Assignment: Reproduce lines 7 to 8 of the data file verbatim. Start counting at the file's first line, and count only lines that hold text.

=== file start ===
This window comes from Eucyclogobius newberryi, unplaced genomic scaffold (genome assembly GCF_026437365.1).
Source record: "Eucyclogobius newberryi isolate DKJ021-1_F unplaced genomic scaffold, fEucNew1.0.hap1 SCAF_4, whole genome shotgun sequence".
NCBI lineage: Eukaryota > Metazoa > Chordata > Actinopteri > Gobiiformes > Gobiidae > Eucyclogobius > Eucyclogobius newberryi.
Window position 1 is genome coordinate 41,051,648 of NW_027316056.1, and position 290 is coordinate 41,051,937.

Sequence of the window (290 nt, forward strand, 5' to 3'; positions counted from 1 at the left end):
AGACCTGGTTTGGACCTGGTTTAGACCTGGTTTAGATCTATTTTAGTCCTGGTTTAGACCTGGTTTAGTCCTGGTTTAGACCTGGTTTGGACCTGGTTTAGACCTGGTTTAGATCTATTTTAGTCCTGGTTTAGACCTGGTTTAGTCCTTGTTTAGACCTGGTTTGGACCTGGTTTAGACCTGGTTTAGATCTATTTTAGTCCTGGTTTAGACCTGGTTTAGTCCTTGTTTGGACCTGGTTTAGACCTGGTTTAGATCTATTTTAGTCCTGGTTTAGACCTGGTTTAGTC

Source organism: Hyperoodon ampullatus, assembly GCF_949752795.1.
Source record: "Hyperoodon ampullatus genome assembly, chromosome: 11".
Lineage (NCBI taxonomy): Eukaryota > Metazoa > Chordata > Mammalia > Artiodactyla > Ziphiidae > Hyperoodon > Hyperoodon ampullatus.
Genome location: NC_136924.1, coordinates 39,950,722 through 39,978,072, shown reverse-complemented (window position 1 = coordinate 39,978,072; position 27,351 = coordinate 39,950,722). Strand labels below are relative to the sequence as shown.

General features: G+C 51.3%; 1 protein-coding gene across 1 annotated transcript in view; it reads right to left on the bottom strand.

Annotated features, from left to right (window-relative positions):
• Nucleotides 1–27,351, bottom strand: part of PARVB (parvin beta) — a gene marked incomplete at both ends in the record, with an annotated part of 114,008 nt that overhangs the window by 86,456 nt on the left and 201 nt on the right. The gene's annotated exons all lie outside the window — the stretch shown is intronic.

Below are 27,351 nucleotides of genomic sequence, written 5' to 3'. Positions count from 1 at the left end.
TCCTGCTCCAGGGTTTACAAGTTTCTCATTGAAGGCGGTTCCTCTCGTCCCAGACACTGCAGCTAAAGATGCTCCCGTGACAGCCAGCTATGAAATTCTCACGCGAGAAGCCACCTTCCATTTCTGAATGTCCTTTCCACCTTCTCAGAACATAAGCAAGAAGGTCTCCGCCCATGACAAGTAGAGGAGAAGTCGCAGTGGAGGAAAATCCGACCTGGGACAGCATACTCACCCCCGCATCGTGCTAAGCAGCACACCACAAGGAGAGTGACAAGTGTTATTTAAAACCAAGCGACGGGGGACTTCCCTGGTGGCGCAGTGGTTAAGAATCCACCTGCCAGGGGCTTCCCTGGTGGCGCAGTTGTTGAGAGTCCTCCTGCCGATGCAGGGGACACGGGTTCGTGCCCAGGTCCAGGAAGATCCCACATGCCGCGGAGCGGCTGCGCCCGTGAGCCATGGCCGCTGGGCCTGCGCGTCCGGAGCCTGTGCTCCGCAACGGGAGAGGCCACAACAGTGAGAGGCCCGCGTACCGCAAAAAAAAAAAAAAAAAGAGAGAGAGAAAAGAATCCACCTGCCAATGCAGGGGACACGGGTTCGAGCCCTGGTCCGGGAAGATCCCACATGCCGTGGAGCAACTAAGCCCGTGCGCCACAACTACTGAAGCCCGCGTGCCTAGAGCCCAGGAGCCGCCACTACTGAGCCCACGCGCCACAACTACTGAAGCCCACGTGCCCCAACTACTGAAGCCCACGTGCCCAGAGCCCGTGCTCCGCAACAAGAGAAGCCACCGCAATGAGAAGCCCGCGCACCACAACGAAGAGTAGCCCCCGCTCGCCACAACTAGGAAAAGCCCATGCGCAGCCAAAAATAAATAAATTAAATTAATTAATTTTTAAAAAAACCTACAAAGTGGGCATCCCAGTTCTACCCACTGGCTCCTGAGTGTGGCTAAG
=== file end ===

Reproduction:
Source organism: Hyperoodon ampullatus, assembly GCF_949752795.1.
Source record: "Hyperoodon ampullatus genome assembly, chromosome: 11".